It was his meeting with the Mexican painter and poet Arzola Barrera Carlos in 1992 that would push him to pursue painting.
First to enter into communication with this prolific artist traveller who drew, painted and wrote, and then as a passion that would overshadow everything else.
Arzola, for whom he would become artistic agent in Paris, would familiarize him with different painting techniques and with the preparation of media and pigments.
Their friendship, experienced as a journey of initiation, would have a profound effect on Jacky COHEN TANUGI and launch his artistic career.
In 1996, he created Arbaca at the Forum des Halles, a permanent gallery-studio concept where a long line of painters, sculptors, photographers and other artists from all of Paris would come to create in situ. His works would be exhibited there until 1999.
After the death of Arzola in 1999, having been invited to exhibit in Marseille by the Dukan gallery, Jacky Cohen Tanugi would present the synopsis of his book “Letters from a Poet to a Rogue” dedicated to the Mexican painter and poet to Radio Judaïca.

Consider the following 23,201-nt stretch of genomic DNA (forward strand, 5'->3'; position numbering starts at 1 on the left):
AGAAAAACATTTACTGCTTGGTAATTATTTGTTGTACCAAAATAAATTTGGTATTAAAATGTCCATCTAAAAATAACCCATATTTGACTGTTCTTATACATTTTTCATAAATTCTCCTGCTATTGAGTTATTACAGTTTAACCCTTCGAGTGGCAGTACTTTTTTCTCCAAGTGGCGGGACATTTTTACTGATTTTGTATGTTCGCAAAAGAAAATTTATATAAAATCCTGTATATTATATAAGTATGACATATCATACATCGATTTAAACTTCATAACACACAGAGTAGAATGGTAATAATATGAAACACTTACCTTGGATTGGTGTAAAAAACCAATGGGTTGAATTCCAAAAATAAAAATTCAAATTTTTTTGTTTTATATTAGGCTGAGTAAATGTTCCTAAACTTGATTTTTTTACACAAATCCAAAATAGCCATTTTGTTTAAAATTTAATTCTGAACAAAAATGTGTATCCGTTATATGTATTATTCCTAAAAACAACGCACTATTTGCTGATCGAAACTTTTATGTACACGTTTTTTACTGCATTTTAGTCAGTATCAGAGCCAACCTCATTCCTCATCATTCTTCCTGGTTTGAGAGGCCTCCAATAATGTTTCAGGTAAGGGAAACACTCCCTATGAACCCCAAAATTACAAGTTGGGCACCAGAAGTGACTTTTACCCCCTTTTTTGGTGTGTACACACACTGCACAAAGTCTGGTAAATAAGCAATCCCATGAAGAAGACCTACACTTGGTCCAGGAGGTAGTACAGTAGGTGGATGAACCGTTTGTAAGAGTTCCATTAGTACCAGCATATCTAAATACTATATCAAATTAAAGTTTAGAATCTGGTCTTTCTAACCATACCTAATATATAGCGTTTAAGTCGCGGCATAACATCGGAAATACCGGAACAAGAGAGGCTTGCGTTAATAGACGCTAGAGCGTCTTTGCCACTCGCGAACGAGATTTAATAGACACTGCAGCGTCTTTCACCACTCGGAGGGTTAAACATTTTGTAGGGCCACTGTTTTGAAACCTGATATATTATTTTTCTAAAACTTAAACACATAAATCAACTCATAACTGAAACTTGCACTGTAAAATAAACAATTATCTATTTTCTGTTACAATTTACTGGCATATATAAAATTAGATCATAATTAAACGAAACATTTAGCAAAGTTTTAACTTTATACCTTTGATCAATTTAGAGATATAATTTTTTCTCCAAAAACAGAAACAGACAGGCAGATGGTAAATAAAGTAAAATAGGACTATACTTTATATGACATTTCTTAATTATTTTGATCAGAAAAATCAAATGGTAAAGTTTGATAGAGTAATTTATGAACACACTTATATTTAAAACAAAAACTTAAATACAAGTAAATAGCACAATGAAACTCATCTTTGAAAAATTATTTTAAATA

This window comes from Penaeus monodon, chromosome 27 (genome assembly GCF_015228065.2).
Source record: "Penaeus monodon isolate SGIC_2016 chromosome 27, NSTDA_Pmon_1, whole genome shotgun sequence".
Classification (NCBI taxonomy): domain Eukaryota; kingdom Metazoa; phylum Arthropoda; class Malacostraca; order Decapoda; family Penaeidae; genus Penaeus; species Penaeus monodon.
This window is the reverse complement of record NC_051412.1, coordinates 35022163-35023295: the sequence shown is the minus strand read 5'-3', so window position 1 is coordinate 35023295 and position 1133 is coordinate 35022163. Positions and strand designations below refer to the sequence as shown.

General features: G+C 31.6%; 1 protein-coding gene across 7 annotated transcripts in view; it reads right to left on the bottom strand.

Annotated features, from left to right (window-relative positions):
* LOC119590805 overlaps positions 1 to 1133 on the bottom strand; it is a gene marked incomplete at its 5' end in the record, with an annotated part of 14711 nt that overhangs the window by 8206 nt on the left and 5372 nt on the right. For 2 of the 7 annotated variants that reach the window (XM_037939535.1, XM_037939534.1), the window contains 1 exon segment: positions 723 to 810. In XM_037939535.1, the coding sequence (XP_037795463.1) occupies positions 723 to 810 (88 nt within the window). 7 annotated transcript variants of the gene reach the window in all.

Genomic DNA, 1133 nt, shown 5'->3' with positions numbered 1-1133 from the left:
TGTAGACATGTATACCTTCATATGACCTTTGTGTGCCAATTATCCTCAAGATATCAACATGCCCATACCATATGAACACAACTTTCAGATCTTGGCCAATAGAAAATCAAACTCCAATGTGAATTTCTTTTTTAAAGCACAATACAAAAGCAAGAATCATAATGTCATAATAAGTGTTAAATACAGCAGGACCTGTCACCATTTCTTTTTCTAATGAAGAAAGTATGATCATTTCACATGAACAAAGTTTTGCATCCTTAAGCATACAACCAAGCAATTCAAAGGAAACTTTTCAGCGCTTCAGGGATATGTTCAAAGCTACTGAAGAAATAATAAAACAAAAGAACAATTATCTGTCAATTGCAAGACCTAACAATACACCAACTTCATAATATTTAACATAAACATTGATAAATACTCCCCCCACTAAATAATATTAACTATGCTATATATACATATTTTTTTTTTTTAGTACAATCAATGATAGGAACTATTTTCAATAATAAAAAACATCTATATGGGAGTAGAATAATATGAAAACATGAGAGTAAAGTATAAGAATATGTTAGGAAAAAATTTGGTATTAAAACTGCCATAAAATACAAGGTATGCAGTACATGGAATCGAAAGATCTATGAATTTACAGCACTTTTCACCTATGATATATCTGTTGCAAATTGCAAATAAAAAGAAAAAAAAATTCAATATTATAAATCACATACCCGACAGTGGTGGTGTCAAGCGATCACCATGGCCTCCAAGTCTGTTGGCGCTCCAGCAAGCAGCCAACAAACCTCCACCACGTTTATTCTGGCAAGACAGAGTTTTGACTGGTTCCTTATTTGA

Preferring to make his mark on the margins of conventional galleries, he set up a raw gallery-studio on the forecourt of Beaubourg where he could paint directly facing the public, and where he would continually exhibit for 10 years.
His works had also been presented in the Paris gallery Image In Air since 2009.
Interested in all forms of expression, is also trained in sculpture and ceramics with Guy Honoré and collaborated with Patrizia Horvath in writing and the staging of a play commemorating the uprising of the Paris commune, and began studying digital art in 2013.
Alongside his Parisian exhibitions, in 2010 the artist went to Vietnam to exhibit in the gallery Ho Ho Ian, and to create murals in a large hotel in Mui Nê, where he would exhibit sculptures of seashells created in situ.
Using art as a “last line of defence against boredom” Jacky Cohen Tanugi, who would take the name Betsalel in 2016, for over two decades he would multiply the materials, techniques and media he used.
Free from any from any didactic academicism, he traces a language that has become personal and marginal in the tradition of free representation, a language he has evolved through his creations.